The Subcommittee will come to order.
The Chair will recognize himself for an opening statement.
The title of this hearing is "Setting Fiscal Priorities in Health Care Funding."
And that is exactly what we must do: assess and prioritize all of the things that we need to do and would like to do and then make difficult funding decisions with limited amounts of money.
Today, we will address five areas of the health reform law -- and determine if these funding streams are needed, if these programs are funded at the most responsible levels, and if they should be mandatory or discretionary.
Sec. 4002 of PPACA establishes a Prevention and Public Health Fund "to provide for expanded and sustained national investment in prevention and public health programs to improve health and help restrain the rate of growth in private and public sector health care costs."
The section authorizes the appropriation of, and appropriates to the fund from the Treasury, the following amounts: $500 million for FY2010; $750 million for FY2011; $1.00 billion for FY2012; $1.25 billion for FY2013; $1.50 billion for FY2014; and for FY2015 and every fiscal year thereafter $2.00 billion.
The Secretary has the full authority to use this account to fund any programs or activities under the Public Health Service Act that she chooses, without Congressional oversight.
On June 18, 2010, HHS announced $250 million in Prevention and Public Health Fund dollars would go "to support prevention activities and develop the nation's public health infrastructure."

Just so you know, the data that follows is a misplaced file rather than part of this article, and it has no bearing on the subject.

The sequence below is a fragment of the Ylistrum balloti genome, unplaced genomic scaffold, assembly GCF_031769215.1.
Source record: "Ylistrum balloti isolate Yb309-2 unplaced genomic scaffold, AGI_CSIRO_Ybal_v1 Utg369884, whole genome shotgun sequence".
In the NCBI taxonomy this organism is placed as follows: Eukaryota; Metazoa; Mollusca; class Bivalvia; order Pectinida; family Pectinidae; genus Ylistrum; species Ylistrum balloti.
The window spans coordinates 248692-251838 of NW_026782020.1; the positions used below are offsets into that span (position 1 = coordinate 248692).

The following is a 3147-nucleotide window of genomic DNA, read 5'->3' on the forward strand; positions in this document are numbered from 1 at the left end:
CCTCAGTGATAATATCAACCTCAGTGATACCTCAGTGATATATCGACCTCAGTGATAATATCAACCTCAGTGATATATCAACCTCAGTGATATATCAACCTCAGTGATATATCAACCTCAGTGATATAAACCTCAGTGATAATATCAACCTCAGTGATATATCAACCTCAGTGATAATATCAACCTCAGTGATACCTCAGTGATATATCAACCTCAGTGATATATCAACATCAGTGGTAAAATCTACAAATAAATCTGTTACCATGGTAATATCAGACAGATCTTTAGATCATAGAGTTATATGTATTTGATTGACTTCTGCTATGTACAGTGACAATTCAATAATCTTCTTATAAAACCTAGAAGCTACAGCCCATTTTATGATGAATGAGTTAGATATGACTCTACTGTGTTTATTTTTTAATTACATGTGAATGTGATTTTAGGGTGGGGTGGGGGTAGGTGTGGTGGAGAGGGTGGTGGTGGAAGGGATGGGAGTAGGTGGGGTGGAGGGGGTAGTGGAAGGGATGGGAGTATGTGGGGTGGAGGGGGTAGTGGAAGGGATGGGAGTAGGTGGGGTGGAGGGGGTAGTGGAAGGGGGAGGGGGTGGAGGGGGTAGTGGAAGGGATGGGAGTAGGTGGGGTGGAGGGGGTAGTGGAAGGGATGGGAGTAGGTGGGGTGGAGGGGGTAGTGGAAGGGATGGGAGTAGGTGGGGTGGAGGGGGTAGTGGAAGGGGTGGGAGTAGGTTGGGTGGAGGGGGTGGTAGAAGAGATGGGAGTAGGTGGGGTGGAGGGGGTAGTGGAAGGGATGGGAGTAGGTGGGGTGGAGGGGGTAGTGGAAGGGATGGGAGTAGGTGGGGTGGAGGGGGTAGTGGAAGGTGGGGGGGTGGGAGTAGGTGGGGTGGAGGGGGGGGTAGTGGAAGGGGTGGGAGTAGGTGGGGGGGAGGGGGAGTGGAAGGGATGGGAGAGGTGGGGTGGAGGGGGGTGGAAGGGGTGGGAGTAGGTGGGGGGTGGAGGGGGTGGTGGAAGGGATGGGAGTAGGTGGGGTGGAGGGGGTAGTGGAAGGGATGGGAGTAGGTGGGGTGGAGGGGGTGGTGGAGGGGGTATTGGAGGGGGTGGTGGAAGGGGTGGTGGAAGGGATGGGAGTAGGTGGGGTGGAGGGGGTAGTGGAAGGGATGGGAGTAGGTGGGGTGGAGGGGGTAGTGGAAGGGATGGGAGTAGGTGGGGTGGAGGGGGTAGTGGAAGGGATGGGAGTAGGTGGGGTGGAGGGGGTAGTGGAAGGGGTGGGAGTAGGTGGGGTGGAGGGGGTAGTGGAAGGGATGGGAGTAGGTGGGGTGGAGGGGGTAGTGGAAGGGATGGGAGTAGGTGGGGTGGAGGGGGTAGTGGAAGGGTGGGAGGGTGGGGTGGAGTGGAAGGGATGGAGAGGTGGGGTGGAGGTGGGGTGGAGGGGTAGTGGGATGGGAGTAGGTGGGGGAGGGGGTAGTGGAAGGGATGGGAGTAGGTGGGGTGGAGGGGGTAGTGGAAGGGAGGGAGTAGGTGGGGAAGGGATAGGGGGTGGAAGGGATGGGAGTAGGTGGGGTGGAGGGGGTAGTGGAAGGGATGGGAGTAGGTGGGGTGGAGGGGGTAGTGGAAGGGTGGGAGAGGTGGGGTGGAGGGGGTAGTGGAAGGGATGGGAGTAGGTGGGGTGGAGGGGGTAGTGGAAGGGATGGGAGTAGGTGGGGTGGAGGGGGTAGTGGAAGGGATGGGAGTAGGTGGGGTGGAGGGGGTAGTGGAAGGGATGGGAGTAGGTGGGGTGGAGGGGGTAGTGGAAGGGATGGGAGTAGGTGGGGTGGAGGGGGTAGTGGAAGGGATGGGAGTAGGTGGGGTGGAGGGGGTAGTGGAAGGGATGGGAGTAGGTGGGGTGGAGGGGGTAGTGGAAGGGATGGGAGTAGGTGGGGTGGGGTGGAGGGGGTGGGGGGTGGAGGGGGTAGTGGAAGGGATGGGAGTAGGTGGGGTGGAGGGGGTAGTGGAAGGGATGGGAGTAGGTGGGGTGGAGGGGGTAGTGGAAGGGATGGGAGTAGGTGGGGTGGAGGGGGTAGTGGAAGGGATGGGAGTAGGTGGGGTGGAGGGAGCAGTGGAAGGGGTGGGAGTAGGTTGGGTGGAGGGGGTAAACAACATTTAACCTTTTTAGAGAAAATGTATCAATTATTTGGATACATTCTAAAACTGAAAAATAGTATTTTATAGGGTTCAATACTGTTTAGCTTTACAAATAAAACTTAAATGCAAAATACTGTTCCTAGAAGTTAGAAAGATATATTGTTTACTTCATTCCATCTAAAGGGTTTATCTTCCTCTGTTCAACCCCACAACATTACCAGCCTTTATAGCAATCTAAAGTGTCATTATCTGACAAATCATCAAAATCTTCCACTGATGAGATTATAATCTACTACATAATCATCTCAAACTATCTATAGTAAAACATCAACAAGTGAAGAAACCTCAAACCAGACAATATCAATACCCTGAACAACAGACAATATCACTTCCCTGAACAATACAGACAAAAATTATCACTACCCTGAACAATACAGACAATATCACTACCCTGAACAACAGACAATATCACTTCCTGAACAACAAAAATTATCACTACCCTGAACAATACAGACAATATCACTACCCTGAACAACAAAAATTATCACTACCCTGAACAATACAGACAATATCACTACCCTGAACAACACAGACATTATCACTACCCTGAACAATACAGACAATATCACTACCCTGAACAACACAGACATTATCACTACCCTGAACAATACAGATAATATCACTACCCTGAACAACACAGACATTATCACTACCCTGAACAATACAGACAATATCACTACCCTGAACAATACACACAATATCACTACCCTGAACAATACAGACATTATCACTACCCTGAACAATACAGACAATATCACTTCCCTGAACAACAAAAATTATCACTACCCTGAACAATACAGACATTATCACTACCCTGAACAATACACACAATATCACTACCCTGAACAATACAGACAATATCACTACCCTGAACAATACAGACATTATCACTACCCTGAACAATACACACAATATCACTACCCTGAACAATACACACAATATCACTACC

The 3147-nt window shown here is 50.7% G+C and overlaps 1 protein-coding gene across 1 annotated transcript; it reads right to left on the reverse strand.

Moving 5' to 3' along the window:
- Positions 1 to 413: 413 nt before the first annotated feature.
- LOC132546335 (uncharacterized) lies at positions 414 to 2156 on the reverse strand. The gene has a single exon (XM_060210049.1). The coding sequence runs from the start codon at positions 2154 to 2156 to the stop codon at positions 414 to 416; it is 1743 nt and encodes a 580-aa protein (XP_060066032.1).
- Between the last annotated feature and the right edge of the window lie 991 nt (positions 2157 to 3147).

On September 27, 2010, HHS announced another $320 million in grants from the Fund to "expand the primary care workforce."
And on February 9, 2011, HHS announced an additional $750 million from the Fund for various prevention activities, including preventing tobacco use, obesity, heart disease, stroke, and other diseases, and increasing immunizations.
The goals of these three disbursements from the Fund are laudable, and there is no doubt that we must focus on preventing disease.
But, we must remember that this funding is over and above the amount that Congress has decided should go to these activities and the amount that Congress has already appropriated for these activities. It is also disbursed at the sole discretion of the Secretary.
Last Thursday I asked Secretary Sebelius whether she needed further Congressional approval to spend the money from the 4002 fund, and she answered no.
I then asked her if she could fund activities above and beyond the level Congress appropriated, and she stated yes.
This should concern every Member that we have a created a slush fund that the Secretary can spend from without any Congressional oversight or approval.
By eliminating this fund, we are not cutting any specific program or activity. We are reclaiming our oversight role of how federal taxpayer dollars should be used.